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A Miami Heat player wearing Li-Ning shoes during an NBA playoff game this year. Photo: AFP

NBA stars pressed to end China sportswear endorsements over Xinjiang

  • US congressional commission says basketball players face ‘reputational risks’ of being associated with forced labour
  • More than a dozen players are believed to have deals with Li-Ning and other Chinese brands
A bipartisan US congressional body is urging NBA players to end any endorsement deals they have with Li-Ning and other Chinese brands, citing allegations of forced labour in the country’s Xinjiang Uygur autonomous region.

Senator Jeff Merkley of Oregon and Representative Jim McGovern of Massachusetts, chairmen of the Congressional-Executive Commission on China (CECC), said on Tuesday that more than a dozen players had such deals and that they created “reputational risks”.

“Many global brands are ending the sourcing of cotton goods made in Xinjiang,” Merkley and McGovern said in a letter to Chris Paul, president of the National Basketball Players Association (NBPA), and the union’s executive director, Michele Roberts.
“By contrast, Anta, Li-Ning and Peak have publicly embraced Xinjiang cotton, likely making them complicit in the use of forced labour. In light of this, we urge the NBPA to work with its members to raise awareness about the ongoing genocide taking place in Xinjiang and the role of forced labour in the production of products made by brands that NBPA members have endorsed,” they said.

“We hope that the result of such efforts would be that the players would leverage their contracts with Anta, Li-Ning and Peak to push these companies to end their use of Xinjiang cotton,” added the lawmakers, both of whom are Democrats. “Short of that outcome, we encourage players to end their endorsement deals with these companies.”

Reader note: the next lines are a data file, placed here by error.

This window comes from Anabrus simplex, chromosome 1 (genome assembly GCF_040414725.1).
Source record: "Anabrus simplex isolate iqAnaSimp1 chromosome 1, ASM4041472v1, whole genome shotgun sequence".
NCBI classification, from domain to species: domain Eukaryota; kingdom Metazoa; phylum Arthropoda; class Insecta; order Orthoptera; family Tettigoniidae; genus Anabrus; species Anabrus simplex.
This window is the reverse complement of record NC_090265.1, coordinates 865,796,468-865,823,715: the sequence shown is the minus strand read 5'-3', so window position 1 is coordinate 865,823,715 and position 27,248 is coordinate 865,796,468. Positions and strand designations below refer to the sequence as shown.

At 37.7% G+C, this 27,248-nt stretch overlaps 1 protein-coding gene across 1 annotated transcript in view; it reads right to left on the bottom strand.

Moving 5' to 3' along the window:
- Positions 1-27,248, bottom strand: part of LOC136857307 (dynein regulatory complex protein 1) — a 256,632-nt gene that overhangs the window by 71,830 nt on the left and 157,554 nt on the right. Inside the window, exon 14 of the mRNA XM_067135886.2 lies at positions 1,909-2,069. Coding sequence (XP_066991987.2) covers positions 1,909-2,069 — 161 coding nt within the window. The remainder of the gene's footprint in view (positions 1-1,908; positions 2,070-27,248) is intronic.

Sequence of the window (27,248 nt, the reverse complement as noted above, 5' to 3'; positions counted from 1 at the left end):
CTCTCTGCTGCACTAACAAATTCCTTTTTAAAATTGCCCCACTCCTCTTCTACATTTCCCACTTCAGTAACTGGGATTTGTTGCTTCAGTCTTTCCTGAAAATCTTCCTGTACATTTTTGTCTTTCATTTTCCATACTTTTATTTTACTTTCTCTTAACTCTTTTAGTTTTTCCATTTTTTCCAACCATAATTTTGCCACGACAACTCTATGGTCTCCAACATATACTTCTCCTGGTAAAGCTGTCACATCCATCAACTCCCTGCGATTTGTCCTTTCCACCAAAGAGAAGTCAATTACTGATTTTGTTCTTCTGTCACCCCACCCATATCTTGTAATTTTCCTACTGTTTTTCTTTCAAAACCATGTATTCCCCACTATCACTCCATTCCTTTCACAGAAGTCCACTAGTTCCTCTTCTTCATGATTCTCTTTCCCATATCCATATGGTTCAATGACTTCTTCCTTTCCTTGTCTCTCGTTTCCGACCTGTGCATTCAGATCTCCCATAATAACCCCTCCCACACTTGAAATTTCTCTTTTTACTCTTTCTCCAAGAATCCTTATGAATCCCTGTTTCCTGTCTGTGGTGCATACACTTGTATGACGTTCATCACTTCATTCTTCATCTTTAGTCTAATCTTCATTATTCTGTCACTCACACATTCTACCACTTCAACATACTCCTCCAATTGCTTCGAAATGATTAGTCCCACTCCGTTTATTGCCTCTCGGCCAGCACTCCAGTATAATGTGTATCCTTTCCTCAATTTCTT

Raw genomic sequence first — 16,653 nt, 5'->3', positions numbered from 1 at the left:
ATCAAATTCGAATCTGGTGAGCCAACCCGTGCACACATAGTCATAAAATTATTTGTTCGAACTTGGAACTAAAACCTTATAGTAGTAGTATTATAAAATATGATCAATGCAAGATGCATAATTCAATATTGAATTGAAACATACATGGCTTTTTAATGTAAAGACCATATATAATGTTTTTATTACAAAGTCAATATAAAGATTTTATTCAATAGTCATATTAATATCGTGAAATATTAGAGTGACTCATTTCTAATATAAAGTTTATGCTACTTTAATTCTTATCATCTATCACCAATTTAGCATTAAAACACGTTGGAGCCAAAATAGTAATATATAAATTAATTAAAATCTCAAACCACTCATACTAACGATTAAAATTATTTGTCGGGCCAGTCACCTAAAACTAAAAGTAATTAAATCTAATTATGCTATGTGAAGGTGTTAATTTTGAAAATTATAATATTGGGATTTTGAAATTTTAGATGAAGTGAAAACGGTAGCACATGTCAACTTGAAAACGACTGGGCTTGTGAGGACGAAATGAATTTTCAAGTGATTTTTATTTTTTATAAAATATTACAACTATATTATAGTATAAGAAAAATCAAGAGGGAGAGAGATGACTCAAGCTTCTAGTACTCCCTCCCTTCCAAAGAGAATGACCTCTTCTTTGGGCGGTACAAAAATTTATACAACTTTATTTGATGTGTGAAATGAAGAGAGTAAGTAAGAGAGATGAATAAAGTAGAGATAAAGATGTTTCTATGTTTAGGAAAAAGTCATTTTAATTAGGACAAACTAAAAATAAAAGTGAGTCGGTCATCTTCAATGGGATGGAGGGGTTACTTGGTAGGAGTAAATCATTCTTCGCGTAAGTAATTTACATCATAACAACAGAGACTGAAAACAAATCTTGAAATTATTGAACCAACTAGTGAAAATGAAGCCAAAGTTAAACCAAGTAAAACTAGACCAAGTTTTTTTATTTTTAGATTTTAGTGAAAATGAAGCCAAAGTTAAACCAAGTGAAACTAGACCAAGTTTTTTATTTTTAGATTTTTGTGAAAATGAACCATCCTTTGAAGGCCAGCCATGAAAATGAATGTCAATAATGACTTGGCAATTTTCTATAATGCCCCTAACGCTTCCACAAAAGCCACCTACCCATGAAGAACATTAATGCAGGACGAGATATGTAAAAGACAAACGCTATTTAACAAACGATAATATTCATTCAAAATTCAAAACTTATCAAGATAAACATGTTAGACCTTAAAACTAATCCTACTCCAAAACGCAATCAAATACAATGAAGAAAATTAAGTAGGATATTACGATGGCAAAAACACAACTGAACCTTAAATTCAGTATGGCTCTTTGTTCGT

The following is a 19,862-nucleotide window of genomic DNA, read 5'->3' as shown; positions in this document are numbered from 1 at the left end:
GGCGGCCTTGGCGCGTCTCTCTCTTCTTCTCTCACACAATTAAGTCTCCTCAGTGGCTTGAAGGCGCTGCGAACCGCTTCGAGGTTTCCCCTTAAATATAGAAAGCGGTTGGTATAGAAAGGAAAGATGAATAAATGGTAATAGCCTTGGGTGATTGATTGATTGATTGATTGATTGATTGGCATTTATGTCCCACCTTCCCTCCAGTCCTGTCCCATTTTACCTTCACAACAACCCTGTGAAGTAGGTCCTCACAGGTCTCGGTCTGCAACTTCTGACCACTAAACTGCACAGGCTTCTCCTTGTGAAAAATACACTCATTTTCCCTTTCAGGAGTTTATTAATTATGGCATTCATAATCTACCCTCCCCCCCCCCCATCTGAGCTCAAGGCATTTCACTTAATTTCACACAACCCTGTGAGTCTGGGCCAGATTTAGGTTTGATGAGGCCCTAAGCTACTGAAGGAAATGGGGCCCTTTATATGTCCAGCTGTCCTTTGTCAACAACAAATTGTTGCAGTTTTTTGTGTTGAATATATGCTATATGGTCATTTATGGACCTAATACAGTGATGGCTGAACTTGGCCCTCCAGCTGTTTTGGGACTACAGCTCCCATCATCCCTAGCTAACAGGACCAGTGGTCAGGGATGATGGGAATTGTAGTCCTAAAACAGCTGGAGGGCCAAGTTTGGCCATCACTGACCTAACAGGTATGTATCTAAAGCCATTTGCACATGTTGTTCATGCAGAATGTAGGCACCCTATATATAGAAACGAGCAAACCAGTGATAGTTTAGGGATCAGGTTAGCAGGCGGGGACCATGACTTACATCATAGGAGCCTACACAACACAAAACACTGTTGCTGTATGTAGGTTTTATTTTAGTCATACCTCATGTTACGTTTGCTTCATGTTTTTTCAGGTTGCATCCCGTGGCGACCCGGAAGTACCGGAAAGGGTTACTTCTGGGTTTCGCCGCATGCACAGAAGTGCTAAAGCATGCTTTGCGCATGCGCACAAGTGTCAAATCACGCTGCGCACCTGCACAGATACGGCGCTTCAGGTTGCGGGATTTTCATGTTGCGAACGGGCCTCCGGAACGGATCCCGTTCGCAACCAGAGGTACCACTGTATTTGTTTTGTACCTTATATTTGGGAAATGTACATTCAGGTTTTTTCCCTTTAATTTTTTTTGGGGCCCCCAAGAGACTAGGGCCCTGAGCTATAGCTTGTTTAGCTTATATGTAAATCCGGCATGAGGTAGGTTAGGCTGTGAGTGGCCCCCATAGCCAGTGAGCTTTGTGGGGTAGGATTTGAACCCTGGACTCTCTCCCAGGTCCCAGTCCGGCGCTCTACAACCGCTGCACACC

The commission’s warning targets current and former National Basketball Association stars, including retired Miami Heat player Dwyane Wade, and keeps the league’s relationship with China in the spotlight, where it has been since Daryl Morey, then the Houston Rockets’ general manager, tweeted his support for anti-government protesters in Hong Kong in 2019, a controversy that threatened to end the league’s business in China.

Why getting to the heart of Xinjiang forced labour claims is so hard

Wade has a Li-Ning-sponsored clothing line, while Klay Thompson of the Golden State Warriors reportedly has a shoe deal with Anta valued at as much as US$80 million.

Asked about the commission’s letter, a representative of the Chinese embassy in Washington called the forced labour claim “an outrageous lie”.

“The attempt by certain forces in the US and elsewhere to mess up Xinjiang and contain China will never succeed,” the representative said. “Industrial decoupling will harm Chinese interests, but eventually it will hurt their own interests more.”

A Li-Ning store in Suqian, China. Photo: VCG/VCG via Getty Images

Merkley is one of 49 co-sponsors of the Uygur Forced Labour Prevention Act, which would prohibit all imports from Xinjiang unless buyers can prove that their products were not made with forced labour. McGovern introduced a similar bill in the House of Representatives, where it has dozens of co-sponsors from both parties.

Accusations of human rights violations and genocide have prompted many Western brands – including Nike, Adidas and H&M – to issue statements pledging not to use Xinjiang cotton in their products. These public stances provoked a backlash from Chinese consumers, which boosted sales of Li-Ning and other domestic brands.